Kinetic Isotope Effects are only distantly related to the increased mass
(reduced mass in the Schrödinger Wave Equation). KIE is a quantum mechanical
Research zero-point energy and think about the strength of the bonds involved.
OK, well I know that the wavenumber (proportional to both frequency and energy of the vibration) varies inversely with the reduced mass. => which would lead to a higher ZPE for H-H than for D-D for example.
Now in the case of CH, NH and OH, I totally missed the point that the reduced mass takes into account both the isotope and the atom to which it is bonded. I have calculated the reduced masses for each of CH, CD, NH, ND, OH and OD. I found that going from C to N to O, the reduced masses all increase, as does the difference between the reduced masses. So for OH/OD there is a bigger difference in the reduced mass than for CH/CD. As difference in reduced mass increases, so does difference in ZPEs (from Hooke's Law, by way of wavenumber, frequency).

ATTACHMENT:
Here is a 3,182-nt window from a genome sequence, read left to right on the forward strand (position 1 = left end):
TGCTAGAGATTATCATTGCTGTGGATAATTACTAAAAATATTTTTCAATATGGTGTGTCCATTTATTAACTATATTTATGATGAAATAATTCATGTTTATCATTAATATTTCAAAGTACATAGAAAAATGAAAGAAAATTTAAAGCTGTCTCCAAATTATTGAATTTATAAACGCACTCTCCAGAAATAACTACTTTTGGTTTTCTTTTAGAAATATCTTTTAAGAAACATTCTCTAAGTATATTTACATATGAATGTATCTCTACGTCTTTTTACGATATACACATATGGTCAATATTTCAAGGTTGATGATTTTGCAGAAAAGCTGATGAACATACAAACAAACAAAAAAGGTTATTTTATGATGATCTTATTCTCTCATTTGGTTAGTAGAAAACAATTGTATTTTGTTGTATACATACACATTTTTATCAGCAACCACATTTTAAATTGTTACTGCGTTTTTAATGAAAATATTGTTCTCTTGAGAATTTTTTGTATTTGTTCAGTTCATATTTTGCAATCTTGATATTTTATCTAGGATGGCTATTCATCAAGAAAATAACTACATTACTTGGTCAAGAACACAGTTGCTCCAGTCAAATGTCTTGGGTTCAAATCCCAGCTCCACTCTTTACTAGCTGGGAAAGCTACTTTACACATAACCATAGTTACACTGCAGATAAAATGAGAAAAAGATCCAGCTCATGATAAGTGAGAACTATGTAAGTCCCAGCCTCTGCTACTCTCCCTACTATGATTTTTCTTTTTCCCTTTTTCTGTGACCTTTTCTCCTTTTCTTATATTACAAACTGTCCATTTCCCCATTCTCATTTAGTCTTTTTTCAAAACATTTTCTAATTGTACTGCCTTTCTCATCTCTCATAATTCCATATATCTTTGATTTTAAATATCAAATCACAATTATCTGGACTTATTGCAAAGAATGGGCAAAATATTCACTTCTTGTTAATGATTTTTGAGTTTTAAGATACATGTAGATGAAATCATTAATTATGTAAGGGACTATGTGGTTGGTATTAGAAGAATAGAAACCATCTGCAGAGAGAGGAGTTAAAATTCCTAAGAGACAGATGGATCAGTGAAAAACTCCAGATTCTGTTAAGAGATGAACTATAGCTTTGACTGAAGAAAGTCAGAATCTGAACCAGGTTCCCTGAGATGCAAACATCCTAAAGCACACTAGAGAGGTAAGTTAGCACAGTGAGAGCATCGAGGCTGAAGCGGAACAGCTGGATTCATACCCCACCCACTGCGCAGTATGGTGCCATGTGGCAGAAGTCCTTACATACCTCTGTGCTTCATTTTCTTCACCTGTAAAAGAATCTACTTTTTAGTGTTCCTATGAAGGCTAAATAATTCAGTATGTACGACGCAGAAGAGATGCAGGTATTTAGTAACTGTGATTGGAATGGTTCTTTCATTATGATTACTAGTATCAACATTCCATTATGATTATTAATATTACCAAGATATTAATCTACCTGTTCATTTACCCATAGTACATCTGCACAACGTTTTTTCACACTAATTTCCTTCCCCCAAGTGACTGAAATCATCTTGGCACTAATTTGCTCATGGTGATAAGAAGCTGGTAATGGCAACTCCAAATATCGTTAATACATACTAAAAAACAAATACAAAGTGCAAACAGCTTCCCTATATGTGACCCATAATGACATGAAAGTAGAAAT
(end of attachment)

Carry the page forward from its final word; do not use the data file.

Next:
Given that in each case the maximum KIE value occurs when the transition state contains no vibrational structure involving the isotope, we can assume that magnitude of maximum KIE values are dictated solely by the difference in ZPEs. => This would lead to OH having a larger maximum KIE than CH, I think
This is what I've come up with but I don't know if it is correct.
About bond strengths, in what way are they important for the Kinetic Isotope Effect? I have found bond energies that suggest the order of strength in these 3 bonds as OH (strongest) > CH > NH (weakest). This does not correlate with the order of OH > NH > CH for maximum kinetic isotope effects.http://www.kentchemistry.com/links/Kinetics/BondEnergy.htm
Do you think I have made a mistake or on the right track? I really appreciate that people come on this to share their knowledge it's great!!